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The GOP’s presidential debate will not be great again
Michael Reagan

Here we go again.

The first Republican presidential primary debate is less than a month away and the GOP is hell-bent on making the same mistake it made in 2015.

For its first primary debate back then Republicans had a herd of medium-caliber presidential wannabes that was so large the party had to split them into two tiers based on their polling numbers.

Fox News hosted two crowded debates back-to-back on one night that were more useless than usual.

In the main event, 24 million Americans watched a chorus line of party heavyweights – Jeb Bush, Scott Walker, Mike Huckabee, Ben Carson, Ted Cruz, Marco Rubio, Rand Paul, Chris Christie and John Kasich – struggle to out-promise each other while they ganged up on Donald Trump.

In the preliminary debate Rick Perry, Bobby Jindal, Rick Santorum, Lindsey Graham, Carly Fiorina, Jim Gilmore and George Pataki tried to do or say something memorable that might explain why they, their wives and their mothers thought they were presidential timber.

Today, most of those 2016 dreamers have disappeared from the scene, become answers to trivia questions or appear on Fox News every 20 minutes doing commercials for pain relief or sleep aids.

Those over-crowded Republican debates in 2015 were a waste of time and energy that did the party, the candidates and the country no good. Plus, except for the entertaining Trump Factor, like most debates they were boring and unenlightening.

Apparently, the GOP’s thinking about primary debates this year was, “Hey, let’s make the same mistake again.”

So far, seven of the 11 Republican candidates who’ve announced for the 2024 presidency have qualified for the Aug. 23 debate in Milwaukee.

They are North Dakota Gov. Doug Burgum, former New Jersey Gov. Chris Christie, Florida Gov. Ron DeSantis, former South Carolina Gov. Nikki Haley, entrepreneur Vivek Ramaswamy, South Carolina Sen. Tim Scott and some rude former president named Donald Trump.

Former Arkansas Gov. Asa Hutchinson and former Vice President Mike Pence are still trying to meet all the polling and fundraising requirements they need to be included.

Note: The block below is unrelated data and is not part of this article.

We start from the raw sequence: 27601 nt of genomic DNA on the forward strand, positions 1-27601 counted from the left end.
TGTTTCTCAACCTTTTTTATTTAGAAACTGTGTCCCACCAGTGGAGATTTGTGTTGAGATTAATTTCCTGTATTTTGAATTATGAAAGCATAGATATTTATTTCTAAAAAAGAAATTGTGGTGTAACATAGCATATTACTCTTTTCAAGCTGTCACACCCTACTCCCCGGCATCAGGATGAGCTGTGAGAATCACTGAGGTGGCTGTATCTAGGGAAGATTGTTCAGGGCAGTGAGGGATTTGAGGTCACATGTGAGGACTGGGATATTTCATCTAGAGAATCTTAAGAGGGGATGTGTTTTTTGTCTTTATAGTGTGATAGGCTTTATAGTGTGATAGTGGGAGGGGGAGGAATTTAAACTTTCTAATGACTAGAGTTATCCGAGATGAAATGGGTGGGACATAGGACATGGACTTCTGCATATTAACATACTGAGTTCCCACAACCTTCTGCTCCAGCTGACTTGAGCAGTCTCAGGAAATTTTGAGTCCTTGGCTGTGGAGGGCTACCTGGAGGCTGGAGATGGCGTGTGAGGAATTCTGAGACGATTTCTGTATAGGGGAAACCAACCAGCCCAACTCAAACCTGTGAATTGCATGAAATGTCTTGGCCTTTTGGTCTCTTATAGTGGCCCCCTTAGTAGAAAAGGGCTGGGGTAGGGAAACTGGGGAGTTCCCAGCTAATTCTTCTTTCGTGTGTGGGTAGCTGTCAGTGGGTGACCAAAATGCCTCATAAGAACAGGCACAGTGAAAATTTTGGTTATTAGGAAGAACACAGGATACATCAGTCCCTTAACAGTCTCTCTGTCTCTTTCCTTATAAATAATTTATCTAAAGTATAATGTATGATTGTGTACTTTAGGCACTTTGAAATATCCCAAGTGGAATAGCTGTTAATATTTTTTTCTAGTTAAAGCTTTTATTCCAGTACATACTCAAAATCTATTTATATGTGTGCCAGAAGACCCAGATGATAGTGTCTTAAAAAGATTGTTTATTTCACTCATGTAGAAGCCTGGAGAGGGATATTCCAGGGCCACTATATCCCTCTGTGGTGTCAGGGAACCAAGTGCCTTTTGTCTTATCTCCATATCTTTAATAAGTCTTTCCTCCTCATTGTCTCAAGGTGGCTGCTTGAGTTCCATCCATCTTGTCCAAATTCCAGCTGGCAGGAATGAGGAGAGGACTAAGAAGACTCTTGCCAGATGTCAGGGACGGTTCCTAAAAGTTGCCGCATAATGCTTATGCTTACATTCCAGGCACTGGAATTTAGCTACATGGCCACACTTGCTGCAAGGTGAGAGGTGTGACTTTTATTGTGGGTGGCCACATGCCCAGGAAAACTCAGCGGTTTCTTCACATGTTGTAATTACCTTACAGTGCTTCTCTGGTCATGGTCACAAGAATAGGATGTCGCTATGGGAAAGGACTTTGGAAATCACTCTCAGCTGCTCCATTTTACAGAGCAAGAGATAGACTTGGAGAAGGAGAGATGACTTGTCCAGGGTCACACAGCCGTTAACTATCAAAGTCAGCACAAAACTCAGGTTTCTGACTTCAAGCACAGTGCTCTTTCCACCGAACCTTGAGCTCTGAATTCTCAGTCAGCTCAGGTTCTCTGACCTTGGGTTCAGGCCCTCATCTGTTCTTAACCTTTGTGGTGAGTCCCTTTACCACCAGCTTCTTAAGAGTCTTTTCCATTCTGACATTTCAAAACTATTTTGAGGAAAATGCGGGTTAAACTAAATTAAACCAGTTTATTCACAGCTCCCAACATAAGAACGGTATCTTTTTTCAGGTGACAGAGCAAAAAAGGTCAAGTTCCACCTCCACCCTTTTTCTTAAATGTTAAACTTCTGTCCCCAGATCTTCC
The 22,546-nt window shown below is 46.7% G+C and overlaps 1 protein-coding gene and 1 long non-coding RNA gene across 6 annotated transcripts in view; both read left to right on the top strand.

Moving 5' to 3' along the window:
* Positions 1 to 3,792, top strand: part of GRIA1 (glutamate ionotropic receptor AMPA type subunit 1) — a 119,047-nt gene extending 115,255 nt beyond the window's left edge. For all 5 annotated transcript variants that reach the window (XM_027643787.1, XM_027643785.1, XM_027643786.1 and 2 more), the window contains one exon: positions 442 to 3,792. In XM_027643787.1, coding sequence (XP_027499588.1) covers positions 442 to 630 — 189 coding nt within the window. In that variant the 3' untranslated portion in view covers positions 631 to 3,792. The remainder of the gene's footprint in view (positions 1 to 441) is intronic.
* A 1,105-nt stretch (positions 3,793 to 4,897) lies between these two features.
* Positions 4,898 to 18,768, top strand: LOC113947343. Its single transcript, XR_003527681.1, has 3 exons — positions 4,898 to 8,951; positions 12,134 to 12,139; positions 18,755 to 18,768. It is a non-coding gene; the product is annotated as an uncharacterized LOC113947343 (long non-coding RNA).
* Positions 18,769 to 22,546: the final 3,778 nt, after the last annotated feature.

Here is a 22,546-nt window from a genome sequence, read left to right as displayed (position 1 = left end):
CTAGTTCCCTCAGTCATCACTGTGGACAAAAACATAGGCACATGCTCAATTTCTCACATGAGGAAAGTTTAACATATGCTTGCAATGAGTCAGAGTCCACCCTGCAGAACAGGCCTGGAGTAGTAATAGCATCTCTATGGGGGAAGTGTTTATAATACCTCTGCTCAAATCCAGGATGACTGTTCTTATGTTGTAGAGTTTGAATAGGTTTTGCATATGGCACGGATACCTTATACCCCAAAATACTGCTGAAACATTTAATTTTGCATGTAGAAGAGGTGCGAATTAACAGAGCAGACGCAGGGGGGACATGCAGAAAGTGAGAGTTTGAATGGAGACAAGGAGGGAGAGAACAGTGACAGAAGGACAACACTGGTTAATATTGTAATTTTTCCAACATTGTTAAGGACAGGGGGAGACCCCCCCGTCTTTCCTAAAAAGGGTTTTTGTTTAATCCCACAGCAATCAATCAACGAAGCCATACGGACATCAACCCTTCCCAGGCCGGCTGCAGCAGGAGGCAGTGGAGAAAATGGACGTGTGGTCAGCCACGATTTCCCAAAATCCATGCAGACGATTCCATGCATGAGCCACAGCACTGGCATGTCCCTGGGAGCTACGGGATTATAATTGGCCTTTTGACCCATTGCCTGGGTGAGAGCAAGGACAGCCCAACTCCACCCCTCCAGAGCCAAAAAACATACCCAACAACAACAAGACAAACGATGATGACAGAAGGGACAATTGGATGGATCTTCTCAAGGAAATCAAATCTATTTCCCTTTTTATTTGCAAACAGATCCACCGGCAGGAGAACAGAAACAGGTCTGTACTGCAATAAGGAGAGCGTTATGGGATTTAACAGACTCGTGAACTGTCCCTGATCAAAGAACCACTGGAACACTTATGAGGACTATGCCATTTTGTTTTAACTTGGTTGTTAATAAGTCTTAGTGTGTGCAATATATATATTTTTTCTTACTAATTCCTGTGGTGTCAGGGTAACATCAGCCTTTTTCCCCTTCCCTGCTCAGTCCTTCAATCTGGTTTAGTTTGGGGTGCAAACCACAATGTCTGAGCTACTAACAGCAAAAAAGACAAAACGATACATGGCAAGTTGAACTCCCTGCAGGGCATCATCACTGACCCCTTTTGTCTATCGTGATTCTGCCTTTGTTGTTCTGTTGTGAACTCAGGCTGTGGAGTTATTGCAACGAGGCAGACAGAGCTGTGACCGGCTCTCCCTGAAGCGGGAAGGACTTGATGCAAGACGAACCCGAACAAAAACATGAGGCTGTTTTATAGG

Ditto for former Texas congressman Will Herd and Miami Mayor Francis Suarez. Did I actually say the mayor of Miami? Really?

Other than Mayor Suarez, the Republican slate for 2024 is pretty impressive.

It’s a deep, diverse and accomplished lineup of current and former public servants who should be thanked for their service – and then urged to drop out and endorse someone who can win in 2024.

Realistically, except for Trump and maybe DeSantis, the other candidates are kidding themselves and their supporters.

They have as much chance of becoming the 2024 Republican presidential nominee as my gardener and don’t deserve to be included in a debate.

Meanwhile, our presidential debates are not really debates at all.

They’re become places where candidates duck hard questions and instead deliver pre-packaged, poll-tested, 90-second answers that no one remembers the next day.

In a better world, our political debates would be limited to three or four candidates who are competitive.

In a perfect world, they also would be conducted by unbiased, skeptical journalists and would allow plenty of time for candidates to answer important policy questions and challenge each other.

Unfortunately, we live in the real world. Which is why we’re going to continue to get overcrowded debates, poorly constructed debates or no debates at all from the major parties and the major media.

The GOP’s upcoming string of presidential primary debates will be another waste of time and energy.

They will just be a series of TV tryouts to see who has the brains and guts to be Trump’s vice president pick – which makes Pence’s candidacy make even less sense.

I respect Pence, but he’s never going to be nominated for president by a MAGA Republican Party. He’d have 75 million votes against him on Election Day.

And anyway, he shouldn’t be in the primary debates because he’s already been Trump’s VP.

Michael Reagan, the son of President Ronald Reagan, is an author, speaker and president of the Reagan Legacy Foundation. Send comments to and follow @reaganworld on Twitter